Kathryn Xian is head of GirlFest and the Pacific Alliance to Stop Slavery.
Kathryn Xian is head of GirlFest and the Pacific Alliance to Stop Slavery

IMUAlliance and Girl Fest Hawaii are sponsoring legislation for the 2014 legislative session to outlaw nonconsensual distribution of sexually explicit images, commonly called “revenge porn.” If passed, the proposal would subject any person who disseminates a representation of a nude person, a person engaging in sexual contact, or a person engaging in sexual penetration without the consent of the person represented to penalties for a misdemeanor offense and a fine of not less than $1,000.

“As technology becomes smarter, faster, and more portable, the ability to use technology to humiliate people becomes easier,” said IMUAlliance legislative director Kris Coffield. “We must take a stand to protect people’s personal and professional integrity.”

“We were put on notice about this emerging violation when people approached us with their stories of abuse, embarrassment, stalking, and coercion,” said Girl Fest Hawaii Non-Executive Director Kathryn Xian. “It’s not only a new form of abuse, but a method of control and retaliation that needs a legal deterrent.”

Currently, there is no state law to prevent exes from sharing explicit photos after a bad breakup, employees from transmitting embarrassing images of their colleagues after workplace feuds, or patrons of prostitution from publishing on the Internet photos of sex-trafficking victims whom they’ve paid for sex, to name just a few cases that would be covered by the bill.

“While the most frequent example of revenge porn involves disgruntled lovers, this bill goes far beyond failed romances,” said Coffield. “Jealous coworkers, angry friends, and johns all commit emotional terrorism to intimidate their victims.”

“This ‘revenge porn’ is most harmful to adolescents who seek acceptance and worry about what others think of them. Internet bullying has already proved to be a significant factor in cases of nationally publicized teen suicides in recent years. Nude pictures sent over the internet without consent exacerbates the trauma and is something that is almost impossible to rescind once distributed,” said Xian.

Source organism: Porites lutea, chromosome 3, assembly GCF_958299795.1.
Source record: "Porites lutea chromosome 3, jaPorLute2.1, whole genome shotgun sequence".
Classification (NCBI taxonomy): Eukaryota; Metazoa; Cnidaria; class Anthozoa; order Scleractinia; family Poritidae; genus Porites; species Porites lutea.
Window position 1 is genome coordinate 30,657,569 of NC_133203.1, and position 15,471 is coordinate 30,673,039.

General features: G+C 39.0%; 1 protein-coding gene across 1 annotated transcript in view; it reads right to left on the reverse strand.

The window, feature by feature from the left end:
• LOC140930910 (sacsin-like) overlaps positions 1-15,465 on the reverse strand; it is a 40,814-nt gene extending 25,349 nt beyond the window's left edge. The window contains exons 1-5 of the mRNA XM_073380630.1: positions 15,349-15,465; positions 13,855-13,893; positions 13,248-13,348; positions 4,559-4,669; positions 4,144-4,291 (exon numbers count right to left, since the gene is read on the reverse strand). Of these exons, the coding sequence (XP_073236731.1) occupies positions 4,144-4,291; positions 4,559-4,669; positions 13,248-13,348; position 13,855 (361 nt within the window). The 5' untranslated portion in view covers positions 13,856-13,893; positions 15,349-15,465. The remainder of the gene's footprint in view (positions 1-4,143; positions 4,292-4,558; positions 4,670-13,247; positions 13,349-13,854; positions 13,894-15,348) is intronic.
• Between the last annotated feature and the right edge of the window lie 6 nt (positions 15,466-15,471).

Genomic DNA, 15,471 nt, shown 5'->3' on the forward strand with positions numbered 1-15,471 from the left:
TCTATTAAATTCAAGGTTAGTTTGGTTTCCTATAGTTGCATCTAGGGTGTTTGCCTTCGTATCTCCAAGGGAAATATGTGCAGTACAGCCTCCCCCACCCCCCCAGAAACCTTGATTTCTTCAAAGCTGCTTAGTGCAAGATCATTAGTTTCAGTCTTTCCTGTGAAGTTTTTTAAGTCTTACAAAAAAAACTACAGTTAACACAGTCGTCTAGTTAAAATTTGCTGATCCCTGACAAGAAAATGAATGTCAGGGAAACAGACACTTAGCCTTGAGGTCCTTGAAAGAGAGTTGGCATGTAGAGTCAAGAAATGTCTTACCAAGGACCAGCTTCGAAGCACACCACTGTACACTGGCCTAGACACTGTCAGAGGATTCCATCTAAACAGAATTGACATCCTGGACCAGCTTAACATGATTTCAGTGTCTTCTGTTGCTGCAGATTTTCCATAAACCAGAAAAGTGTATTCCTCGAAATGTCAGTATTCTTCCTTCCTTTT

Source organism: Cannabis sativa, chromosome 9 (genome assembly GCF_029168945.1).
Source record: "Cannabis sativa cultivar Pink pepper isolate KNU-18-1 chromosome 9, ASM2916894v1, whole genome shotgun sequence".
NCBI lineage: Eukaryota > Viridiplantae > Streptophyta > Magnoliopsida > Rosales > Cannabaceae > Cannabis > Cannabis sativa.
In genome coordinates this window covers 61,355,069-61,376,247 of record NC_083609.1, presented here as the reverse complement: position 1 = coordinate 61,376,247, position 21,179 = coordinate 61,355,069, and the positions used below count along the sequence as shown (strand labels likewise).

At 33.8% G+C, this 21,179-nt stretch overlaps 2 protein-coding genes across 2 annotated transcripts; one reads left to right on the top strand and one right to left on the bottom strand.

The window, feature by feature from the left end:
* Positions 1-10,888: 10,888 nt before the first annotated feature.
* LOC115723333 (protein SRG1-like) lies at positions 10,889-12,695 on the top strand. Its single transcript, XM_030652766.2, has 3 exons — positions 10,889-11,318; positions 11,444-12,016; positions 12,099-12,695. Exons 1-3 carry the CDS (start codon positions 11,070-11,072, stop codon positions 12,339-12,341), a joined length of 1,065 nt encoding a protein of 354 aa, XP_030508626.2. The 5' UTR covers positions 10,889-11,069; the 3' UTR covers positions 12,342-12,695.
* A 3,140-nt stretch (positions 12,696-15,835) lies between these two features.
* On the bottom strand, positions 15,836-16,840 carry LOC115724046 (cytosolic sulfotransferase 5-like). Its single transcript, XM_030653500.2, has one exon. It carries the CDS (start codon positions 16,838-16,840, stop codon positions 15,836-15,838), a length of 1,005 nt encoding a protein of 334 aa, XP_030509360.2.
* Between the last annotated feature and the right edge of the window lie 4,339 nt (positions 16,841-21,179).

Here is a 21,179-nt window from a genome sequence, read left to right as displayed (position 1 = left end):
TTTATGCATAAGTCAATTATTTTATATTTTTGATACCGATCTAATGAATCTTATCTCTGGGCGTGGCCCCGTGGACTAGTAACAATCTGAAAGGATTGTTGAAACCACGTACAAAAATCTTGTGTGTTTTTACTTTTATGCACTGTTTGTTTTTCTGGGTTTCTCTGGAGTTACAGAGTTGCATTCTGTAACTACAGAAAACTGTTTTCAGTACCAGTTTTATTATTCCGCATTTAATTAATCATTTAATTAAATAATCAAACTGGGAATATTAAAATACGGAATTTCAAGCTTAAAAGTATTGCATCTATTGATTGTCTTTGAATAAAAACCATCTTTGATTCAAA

House Vice Speaker John Mizuno has agreed to introduce and request a Senate companion for this measure. Lawmakers in California, New Jersey and Wisconsin have passed similar bills, while New York, Pennsylvania, and Washington are among other states considering “revenge porn” bans. The Honolulu Prosecutor’s legislative package also includes a more limited “revenge porn” proposal. Unlike IMUAlliance’s and Girl Fest Hawaii’s bill, the prosecutor’s proposal would not apply to representations of sexual contact or sexual intercourse that omit explicit images of genitalia, nor would it apply to audio recordings or crimes committed by persons who distribute but do not create “revenge porn,” thus leaving many targets exposed to future victimization.

“If a person takes an explicit photo of themselves and sends it to their lover under the assumption it will be private, but their lover instead posts it online, that crime would not be covered by the prosecutor’s proposal,” said Coffield. “Covering all forms of abuse by anyone who may be an abuser is the only ethically and legally responsible approach this problem.”

“We live in rapidly changing times and we must address these emerging crimes swiftly and seriously to prevent a culture of complicity to abuse,” said Xian.

IMUAlliance is a nonpartisan political advocacy organization with over 60 members, devoted to the protection of democratic ideals, empowerment of everyday citizens, eradication of social and economic inequality, and animation of critical engagement with current events.
GiRL FeST Hawaii is an all-volunteer program of the Safe Zone Foundation, a Hawaii-based 501c3 whose mission is to prevent violence against women and girls through education and art.

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